I have come to realize over the years that sometimes I can be way too optimistic for my own good. My tendency towards hyper-optimism is especially dangerous when mixed with naiveté and testosterone. At no time was this more obvious than when I embarked on the road of marriage.
My thinking about marriage before I got married went something like this:
I love God.
She loves God.
I love her.
She loves me.
How hard can marriage be?
I mean we will be sharing the bills, loving God and having sex! Easy right?
Well, I realized about three days into my honeymoon that there was going to be a little bit more to this whole thing than simply loving God and having sex.
I was naïve enough to think that the few programs on the topic of marriage that I’d listened to on Christian radio by the likes of James Dobson and Family Life Today paired with the three half-hour marriage talks with my pastor were really all I needed to know to make the whole marriage thing work.
Boy was I wrong!
Marriage proved to be harder for me than anything else I had ever done.
It felt a lot more like war than love most of the time. Not quite what I had envisioned.
So in the midst of my trials and troubles I sought the advice of other Christians friends and pastors on how I could fix my marriage.
I got all kinds of advice:
“You need to pray more!”
“Read the Bible more!”
“Memorize and quote scriptures!”
“Bind it up Brother!”
So I tried binding and loosing and praying and fasting and quoting scriptures and reading books on marriage until I was blue in the face but to no avail.
If anything my marriage was getting worse. And the sad thing is that I was only a couple of months into the thing. I knew that marriage would have its trying times but I assumed that I’d at least get a few months of good marriage before things got tough. And so goes the line about “assuming” things.
Our marriage began to feel like being on a sinking ship. Even though I sincerely felt like it was God’s will for me to be married to Dina I could see no chance in hell that this thing could stay afloat.
Despair was setting in. I began to feel like such a complete failure of a Christian because nothing seemed to be measuring up to the image in my mind of what a “good Christian’s” life should look like.
Aren’t things supposed to get better when you become a Christian?
Aren’t you supposed to be blessed?
Doesn’t following Christ mean that your marriage will get easier and you’ll prosper financially and be physically healthier? You know all that “more than a conqueror!” stuff you hear.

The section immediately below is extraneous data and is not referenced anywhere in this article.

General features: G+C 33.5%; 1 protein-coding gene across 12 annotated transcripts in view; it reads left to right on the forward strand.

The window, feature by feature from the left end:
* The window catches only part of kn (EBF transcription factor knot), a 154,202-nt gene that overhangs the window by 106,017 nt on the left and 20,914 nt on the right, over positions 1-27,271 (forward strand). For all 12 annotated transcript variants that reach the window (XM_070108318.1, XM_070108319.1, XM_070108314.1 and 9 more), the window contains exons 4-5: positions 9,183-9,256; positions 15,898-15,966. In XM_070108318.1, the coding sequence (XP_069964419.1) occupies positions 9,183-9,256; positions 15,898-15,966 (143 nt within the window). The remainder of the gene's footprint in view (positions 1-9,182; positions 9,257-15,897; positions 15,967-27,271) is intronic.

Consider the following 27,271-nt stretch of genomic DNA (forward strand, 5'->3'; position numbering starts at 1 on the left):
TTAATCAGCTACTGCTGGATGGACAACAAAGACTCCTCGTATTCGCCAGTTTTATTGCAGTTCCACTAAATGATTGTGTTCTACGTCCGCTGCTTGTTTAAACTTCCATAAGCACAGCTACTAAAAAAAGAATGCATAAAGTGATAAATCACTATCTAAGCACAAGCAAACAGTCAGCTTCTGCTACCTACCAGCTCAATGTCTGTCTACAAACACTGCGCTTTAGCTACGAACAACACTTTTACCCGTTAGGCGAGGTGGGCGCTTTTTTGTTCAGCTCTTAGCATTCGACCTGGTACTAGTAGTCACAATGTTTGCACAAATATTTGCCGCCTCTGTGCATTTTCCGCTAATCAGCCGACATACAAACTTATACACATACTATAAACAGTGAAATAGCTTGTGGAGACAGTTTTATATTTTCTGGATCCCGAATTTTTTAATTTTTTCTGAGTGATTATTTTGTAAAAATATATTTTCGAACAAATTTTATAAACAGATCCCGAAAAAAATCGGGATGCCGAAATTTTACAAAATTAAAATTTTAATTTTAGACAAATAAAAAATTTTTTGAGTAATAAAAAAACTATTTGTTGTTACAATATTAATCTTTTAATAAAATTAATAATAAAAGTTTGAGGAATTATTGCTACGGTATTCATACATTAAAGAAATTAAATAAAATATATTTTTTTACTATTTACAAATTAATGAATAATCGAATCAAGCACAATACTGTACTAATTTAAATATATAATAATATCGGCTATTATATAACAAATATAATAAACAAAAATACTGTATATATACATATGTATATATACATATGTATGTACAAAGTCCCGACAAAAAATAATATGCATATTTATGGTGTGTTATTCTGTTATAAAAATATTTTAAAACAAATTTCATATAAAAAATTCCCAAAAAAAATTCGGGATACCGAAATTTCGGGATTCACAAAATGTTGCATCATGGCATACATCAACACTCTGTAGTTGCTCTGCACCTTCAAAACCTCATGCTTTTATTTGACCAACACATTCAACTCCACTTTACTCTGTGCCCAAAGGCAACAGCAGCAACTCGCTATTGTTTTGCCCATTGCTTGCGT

Well, things were certainly not getting better for me. I was emotionally, physically, and spiritually empty. I had finally got to the point where I had completely exhausted my spiritual arsenal. I had run out of scriptures to quote and my once eloquent prayers had been whittled down to the “OH GOD PLEASE HELP!” variety.
A pastor friend of mine from Jackson Mississippi made the mistake of giving me his card and telling me I could call him if I needed anything. I don’t know if he really expected me to ever call him, but call him I did!
Even though it was the time of the evening when most pastors are asleep, I didn’t care because I was a desperate man. For all I knew, he was going to give me the same line of advice that everyone else had given but I figured I didn’t have many options left.
Thankfully his advice was of a completely different type.
“Consider yourself blessed that God has chosen you to go through this time of breaking,” he said.
I thought to myself, “God must be a pretty sadistic person!”
He continued to tell me about how God likely wanted to work something deep in me through this time of trial if I would just submit to him in it—the school of brokenness is what he called it. He then went on to tell me that all I had to do is stop trying to fix everything and to simply show up to class – asking God daily what he wants to teach me. The hope he offered, if you could call it that, was that maybe 15 years down the road God could really begin to use me because of the breaking he was doing in me.
Though what he spoke to me offered no hope of anything getting better any time soon, those words seemed to lift the burden of all of the religious expectations that I had been carrying for so long.
So I stopped trying to fix things—namely my wife— and just started asking God what he wanted to show me— a dangerous question indeed. Up to that point I figured that I pretty much had the Christian thing down pretty good— after all, I was in ministry full-time, traveling around leading worship at youth camps and in churches and was very disciplined in prayer and Bible study. Surely God didn’t have much to work on with me!
Nevertheless I was warming up to the lack of religious expectations weighing me down. So I figured I had nothing to loose and I would “show up to class.”
Things didn’t get any better for a long time. In fact, the next few years would offer trials in every area of life I could imagine and in some areas that I could have never imagined. But somehow those words spoken by that pastor stuck with me and for some strange reason helped me to keep going.
It’s been nearly ten years since that desperate conversation with that pastor. I thank God for those simple words that he spoke to me that night for they truly changed the course of my life. In the ten years since, God has not run out of stuff to work out of my life (surprise, surprise!). And he won’t as long as I keep showing up for class.
I’m finding that life doesn’t get easier when you attempt to follow Christ, in fact it can be quite a perilous road sometimes. But I am beginning to understand, even if ever so slightly, what was written in the scriptures about rejoicing in trials and testing. What God puts in a person in the most desperate of times is truly worth more than gold.